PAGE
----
My 2016 Game of the Year: Tokyo Mirage Sessions

[Cross-posted to my blog at]

I wanted to do a list.

I really did. But I realized that if I don’t post something right this second, I will put it off until it’s no longer relevant. And I didn’t actually play that many games that came out this year.

I had a busy holiday this year. This might have been my first holiday as an “adult” or whatever. I travelled a lot, did a lot of family stuff, and asked my parents to buy me winter clothes instead of video games. I have been in transit for literally the last 20 hours and there was absolutely no international travel involved, because snowstorms like to hit whenever I need to travel.

So yeah. That’s why no list. I’m fucking exhausted. I’m surprised I even have the energy to write this extended intro to make excuses with. My brain is dead. I haven’t even unpacked. I just sorted out the bare necessities and plan to figure out the rest tomorrow. But I wanted to post something. So here it is, my favorite game of 2016!


This game was a blast, and a surprising one, too. Over the years, I have been disappointed by crossover titles time and time again. They tend to lack the care and attention to detail that main series games normally receive. That might actually be true in Tokyo Mirage Sessions. In fact, yeah. The Fire Emblem characters have no personalities whatsoever. That’s not ideal. But you know what?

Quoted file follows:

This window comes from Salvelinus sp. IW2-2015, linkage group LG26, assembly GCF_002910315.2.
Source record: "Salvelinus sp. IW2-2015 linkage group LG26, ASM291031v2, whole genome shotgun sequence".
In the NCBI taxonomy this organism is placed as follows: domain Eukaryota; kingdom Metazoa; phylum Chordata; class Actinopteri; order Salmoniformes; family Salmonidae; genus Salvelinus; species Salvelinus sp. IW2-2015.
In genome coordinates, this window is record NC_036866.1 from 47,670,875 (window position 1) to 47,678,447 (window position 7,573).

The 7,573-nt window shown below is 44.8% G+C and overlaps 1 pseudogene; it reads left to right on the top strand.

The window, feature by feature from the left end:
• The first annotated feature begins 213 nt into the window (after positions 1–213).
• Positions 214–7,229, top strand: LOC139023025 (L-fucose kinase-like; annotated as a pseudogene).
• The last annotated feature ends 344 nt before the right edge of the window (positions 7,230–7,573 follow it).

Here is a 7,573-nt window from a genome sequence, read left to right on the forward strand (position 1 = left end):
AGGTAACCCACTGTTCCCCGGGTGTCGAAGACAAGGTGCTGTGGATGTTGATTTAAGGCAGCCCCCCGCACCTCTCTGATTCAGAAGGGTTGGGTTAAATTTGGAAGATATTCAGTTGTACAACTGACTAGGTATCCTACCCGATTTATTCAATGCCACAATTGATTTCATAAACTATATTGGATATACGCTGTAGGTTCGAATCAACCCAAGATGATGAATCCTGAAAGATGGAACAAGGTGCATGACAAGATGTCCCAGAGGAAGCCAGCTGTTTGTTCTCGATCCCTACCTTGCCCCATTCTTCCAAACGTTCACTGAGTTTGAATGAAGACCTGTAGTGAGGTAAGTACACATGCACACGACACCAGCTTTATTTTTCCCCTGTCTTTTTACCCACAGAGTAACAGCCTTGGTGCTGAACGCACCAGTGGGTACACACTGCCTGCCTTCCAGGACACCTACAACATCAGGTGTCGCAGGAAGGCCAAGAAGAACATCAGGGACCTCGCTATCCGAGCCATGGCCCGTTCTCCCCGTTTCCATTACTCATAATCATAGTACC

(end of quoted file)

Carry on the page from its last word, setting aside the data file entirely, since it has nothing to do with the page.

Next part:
They made an awesome game out of it, so it worked out okay. Tokyo Mirage Sessions is a game oozing with style. Incredibly goofy and over-the-top style. And while maybe the story and characters stumble into typical anime/RPG tropes, this works to the game’s advantage in a lot of ways. Tokyo Mirage Sessions is a game that lets you enjoy the spectacle and doesn’t ask you to do anything else. From a storytelling perspective, that is.

Tokyo Mirage Sessions has a battle system that can only be described as fucking rad. Were this a review, I’d go into the details of how it works mechanically, but this is just a gush-fest, so fucking rad is a serviceable descriptor. It kept me engaged with the combat constantly, even challenging me to ramp up the difficulty or deliberately challenge difficult enemies, just to see if I could pull it off.

Games don’t do that to me. Like, ever. I am someone who likes to break games, either by overlevelling or finding a late-game weapon early, or something similar. I play most games on normal, but feel no shame knocking it down to easy when the going gets tough. Tokyo Mirage Sessions is the first game I wanted to play my first run through on “hard mode”, like, ever. That is high praise.

Tokyo Mirage Sessions isn’t an “achievement of gaming”or anything, but it’s a damn fun RPG with a battle system that engaged me more than any turn-based combat has since Paper Mario. I’m happy to name it my game of the year.

[Feature image is a screenshot I got from]


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